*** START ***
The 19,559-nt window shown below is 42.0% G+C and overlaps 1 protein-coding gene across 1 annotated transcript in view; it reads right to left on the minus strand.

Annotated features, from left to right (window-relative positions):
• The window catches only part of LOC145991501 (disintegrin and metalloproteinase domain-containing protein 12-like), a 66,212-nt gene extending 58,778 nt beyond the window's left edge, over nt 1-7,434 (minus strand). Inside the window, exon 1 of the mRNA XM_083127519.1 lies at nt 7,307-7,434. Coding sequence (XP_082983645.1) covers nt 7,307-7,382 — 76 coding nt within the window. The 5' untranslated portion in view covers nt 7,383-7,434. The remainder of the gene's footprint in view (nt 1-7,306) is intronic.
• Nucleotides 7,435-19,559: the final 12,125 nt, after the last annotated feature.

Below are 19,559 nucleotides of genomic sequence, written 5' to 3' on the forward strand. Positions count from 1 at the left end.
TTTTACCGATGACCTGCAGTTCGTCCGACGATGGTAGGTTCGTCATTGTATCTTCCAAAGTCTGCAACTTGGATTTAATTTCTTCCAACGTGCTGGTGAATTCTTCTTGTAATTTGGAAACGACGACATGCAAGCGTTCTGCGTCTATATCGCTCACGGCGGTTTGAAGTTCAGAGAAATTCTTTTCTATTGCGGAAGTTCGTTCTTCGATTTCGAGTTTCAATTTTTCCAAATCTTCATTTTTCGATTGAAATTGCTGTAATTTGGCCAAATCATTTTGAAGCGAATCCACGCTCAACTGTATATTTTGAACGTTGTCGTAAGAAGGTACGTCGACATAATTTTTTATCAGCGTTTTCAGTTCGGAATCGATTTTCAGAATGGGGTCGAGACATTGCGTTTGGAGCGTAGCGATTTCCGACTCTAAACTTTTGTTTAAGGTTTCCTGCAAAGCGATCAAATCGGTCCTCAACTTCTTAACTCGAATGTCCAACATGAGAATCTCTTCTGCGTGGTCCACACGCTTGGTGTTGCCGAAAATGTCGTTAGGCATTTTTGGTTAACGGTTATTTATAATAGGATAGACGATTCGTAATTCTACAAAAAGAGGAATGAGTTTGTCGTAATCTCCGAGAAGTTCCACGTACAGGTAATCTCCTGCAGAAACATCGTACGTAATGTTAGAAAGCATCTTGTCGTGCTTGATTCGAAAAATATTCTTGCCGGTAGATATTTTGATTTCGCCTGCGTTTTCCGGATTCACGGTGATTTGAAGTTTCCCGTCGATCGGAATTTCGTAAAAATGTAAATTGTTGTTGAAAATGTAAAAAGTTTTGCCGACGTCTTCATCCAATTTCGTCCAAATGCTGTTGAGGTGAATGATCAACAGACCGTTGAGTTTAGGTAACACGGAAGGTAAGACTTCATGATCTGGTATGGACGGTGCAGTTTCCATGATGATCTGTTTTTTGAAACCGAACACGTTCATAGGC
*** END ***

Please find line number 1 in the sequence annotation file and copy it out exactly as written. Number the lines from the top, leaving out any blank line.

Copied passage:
The 19,559-nt window shown below is 42.0% G+C and overlaps 1 protein-coding gene across 1 annotated transcript in view; it reads right to left on the minus strand.